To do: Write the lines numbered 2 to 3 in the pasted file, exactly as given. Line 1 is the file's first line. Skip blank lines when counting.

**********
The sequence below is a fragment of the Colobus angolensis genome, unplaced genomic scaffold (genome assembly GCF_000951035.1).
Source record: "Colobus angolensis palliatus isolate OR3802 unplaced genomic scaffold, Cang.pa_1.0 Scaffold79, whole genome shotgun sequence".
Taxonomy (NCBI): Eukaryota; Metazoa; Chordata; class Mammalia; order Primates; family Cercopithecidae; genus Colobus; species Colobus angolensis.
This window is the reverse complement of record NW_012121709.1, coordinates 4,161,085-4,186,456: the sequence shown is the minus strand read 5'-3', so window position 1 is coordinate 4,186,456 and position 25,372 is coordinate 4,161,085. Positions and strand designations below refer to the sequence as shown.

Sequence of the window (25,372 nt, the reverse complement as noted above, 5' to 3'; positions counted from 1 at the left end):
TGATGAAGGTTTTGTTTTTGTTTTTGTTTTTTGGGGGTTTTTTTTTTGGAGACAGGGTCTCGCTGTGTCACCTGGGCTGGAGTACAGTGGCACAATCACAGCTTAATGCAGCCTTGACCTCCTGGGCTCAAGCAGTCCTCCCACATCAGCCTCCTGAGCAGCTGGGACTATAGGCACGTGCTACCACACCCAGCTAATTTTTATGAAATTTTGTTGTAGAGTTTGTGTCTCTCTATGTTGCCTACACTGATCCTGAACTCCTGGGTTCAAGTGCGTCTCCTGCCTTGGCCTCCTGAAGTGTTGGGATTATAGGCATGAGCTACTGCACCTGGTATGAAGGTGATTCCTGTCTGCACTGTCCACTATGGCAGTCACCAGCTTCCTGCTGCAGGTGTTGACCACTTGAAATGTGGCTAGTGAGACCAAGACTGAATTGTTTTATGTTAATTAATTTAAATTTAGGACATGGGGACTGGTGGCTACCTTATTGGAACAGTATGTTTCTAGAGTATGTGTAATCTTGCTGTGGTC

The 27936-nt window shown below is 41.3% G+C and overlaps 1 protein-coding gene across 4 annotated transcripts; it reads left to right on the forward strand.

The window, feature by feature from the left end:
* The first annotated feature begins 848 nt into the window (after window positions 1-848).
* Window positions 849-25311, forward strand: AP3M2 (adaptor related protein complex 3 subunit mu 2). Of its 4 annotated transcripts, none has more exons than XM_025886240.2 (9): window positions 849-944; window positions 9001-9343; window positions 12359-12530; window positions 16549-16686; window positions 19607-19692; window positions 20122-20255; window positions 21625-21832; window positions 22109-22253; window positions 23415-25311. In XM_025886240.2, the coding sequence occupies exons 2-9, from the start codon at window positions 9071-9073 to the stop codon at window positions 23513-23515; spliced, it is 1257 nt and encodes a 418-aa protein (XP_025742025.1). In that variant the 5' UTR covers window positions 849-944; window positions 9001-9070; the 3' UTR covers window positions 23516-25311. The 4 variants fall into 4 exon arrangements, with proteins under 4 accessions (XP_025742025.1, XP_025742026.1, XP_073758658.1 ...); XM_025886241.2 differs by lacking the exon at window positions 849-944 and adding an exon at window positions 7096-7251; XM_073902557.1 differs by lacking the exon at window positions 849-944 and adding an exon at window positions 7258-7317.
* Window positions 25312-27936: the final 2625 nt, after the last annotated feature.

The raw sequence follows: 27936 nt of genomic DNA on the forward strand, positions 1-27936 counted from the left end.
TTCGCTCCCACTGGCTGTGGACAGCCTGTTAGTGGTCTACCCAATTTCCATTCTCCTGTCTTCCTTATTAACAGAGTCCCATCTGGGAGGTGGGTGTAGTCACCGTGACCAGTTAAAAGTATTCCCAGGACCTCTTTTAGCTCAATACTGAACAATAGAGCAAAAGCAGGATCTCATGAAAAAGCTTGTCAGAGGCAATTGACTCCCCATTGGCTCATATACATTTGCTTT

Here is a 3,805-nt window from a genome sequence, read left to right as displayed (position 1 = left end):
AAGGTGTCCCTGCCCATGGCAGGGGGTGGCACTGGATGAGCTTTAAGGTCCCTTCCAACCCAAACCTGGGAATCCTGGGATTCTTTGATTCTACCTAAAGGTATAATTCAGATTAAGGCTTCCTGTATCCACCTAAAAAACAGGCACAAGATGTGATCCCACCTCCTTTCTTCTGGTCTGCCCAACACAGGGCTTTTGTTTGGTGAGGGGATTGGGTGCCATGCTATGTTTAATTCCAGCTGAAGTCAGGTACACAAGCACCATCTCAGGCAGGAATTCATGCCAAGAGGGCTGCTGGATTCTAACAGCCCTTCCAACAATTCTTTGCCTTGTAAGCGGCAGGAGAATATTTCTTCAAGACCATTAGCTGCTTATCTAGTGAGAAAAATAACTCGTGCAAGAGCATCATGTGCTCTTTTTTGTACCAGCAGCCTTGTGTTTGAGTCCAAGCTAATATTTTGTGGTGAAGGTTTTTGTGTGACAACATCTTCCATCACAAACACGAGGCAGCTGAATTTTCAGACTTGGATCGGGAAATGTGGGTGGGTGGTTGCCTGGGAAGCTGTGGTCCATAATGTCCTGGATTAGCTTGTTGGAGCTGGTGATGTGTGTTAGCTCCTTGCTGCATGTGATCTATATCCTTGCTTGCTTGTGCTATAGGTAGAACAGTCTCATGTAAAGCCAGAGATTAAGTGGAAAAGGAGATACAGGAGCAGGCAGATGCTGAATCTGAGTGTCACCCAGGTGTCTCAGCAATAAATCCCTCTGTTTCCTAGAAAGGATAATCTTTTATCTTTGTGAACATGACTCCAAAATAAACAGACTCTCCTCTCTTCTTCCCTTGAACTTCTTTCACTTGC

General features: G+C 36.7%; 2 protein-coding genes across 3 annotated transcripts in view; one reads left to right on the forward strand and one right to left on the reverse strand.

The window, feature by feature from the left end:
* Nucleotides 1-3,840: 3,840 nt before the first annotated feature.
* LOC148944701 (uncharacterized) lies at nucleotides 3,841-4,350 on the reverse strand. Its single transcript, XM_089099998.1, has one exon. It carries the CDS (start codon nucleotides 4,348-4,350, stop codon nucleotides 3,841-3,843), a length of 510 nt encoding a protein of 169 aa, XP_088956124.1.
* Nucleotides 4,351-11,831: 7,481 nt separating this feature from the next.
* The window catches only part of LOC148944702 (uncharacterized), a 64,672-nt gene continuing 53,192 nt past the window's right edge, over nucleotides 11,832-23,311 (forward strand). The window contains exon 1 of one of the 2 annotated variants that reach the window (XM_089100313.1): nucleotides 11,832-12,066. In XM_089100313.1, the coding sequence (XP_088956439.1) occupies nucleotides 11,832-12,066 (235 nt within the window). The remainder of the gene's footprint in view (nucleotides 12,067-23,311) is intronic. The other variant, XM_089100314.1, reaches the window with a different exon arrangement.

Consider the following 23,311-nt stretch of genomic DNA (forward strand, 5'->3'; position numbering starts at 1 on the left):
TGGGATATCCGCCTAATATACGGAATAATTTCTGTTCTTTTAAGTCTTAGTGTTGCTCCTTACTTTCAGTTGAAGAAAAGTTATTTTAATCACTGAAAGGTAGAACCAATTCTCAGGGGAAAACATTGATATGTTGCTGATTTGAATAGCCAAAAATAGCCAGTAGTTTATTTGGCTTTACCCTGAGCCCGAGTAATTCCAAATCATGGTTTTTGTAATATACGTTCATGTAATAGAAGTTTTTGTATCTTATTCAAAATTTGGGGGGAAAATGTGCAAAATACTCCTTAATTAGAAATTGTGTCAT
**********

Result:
Source record: "Colobus angolensis palliatus isolate OR3802 unplaced genomic scaffold, Cang.pa_1.0 Scaffold79, whole genome shotgun sequence".
Taxonomy (NCBI): Eukaryota; Metazoa; Chordata; class Mammalia; order Primates; family Cercopithecidae; genus Colobus; species Colobus angolensis.